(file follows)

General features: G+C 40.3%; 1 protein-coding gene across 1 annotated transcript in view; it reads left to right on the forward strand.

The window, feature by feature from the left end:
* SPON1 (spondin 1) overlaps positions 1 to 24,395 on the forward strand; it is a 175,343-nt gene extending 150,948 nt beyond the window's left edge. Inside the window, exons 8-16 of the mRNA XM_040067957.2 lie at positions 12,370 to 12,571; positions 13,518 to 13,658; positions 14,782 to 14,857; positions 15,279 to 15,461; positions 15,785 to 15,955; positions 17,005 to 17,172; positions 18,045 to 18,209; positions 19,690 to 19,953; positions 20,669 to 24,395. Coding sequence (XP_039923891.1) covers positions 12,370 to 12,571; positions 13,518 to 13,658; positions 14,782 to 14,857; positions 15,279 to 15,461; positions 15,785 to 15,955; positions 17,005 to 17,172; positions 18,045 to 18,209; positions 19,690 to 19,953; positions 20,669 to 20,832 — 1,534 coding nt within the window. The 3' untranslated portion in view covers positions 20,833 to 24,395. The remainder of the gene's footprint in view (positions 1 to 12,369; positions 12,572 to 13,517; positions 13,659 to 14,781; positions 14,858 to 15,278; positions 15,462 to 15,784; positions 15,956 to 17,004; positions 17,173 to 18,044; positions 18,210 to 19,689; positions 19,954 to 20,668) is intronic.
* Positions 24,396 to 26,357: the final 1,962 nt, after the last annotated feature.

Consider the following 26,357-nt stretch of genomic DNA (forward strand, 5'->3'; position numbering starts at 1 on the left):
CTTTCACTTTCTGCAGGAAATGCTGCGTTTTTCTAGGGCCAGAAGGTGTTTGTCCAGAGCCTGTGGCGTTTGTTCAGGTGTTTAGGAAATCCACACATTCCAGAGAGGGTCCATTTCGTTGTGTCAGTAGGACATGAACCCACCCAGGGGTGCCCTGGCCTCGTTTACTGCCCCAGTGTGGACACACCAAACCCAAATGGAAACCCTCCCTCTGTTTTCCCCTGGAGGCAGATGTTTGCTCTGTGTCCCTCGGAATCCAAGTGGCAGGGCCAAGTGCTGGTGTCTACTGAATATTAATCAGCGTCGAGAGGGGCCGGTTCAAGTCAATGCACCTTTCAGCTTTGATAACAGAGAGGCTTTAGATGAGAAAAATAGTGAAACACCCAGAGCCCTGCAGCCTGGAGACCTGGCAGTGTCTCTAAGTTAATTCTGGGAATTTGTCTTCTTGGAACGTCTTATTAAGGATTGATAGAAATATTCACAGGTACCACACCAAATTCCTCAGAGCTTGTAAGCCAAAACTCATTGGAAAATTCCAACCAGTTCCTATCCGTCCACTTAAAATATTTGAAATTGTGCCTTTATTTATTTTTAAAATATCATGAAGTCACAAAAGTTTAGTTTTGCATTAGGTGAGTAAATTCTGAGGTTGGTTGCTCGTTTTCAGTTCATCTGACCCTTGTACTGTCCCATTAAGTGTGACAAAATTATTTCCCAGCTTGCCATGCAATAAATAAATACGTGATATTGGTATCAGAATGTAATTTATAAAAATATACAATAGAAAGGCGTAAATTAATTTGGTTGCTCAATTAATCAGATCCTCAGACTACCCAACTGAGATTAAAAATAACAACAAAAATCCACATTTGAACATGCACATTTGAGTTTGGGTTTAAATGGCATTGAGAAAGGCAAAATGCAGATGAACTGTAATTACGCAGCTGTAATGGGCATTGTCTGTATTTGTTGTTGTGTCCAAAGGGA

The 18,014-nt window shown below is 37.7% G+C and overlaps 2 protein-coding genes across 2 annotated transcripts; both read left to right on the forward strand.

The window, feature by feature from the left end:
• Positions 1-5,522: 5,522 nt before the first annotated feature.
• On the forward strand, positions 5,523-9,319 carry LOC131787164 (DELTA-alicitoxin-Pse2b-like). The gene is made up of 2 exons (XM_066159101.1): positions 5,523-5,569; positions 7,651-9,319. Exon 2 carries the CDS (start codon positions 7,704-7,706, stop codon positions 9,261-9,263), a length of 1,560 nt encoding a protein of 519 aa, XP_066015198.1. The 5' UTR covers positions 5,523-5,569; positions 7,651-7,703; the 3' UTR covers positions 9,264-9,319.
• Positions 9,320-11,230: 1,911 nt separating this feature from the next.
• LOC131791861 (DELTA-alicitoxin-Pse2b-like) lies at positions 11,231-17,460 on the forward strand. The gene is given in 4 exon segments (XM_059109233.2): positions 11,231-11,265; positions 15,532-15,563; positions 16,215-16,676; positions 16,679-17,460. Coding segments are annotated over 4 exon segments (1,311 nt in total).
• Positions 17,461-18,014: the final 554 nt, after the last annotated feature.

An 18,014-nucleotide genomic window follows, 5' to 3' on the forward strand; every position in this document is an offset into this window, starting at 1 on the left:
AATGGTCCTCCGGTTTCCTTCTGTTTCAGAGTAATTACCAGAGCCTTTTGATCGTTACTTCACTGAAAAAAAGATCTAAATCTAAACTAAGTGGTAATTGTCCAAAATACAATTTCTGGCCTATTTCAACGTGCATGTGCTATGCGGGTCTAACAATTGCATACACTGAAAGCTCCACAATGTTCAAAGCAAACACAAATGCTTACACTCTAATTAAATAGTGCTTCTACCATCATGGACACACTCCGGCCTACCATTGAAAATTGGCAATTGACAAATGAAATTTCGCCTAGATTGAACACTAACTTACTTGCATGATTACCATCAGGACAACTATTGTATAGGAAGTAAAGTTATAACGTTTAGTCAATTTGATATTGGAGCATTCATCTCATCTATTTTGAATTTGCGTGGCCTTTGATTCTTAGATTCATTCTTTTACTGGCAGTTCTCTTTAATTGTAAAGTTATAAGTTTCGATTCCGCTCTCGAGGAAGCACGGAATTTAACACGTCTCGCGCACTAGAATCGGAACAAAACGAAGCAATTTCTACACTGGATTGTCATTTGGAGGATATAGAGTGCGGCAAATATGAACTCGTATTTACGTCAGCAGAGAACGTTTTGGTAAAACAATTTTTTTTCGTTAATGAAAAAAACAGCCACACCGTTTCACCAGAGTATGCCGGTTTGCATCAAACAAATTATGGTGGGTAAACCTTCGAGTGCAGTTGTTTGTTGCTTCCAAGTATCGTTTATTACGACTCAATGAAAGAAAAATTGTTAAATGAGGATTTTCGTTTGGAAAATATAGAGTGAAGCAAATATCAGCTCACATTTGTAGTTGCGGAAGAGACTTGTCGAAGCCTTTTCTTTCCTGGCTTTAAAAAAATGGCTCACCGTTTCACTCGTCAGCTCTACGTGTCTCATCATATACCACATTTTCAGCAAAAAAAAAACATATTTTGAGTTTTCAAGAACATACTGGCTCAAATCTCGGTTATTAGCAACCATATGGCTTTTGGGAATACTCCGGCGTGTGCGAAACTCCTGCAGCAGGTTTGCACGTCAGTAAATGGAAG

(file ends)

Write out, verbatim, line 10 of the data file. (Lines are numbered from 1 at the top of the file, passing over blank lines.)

• On the forward strand, positions 5,523-9,319 carry LOC131787164 (DELTA-alicitoxin-Pse2b-like). The gene is made up of 2 exons (XM_066159101.1): positions 5,523-5,569; positions 7,651-9,319. Exon 2 carries the CDS (start codon positions 7,704-7,706, stop codon positions 9,261-9,263), a length of 1,560 nt encoding a protein of 519 aa, XP_066015198.1. The 5' UTR covers positions 5,523-5,569; positions 7,651-7,703; the 3' UTR covers positions 9,264-9,319.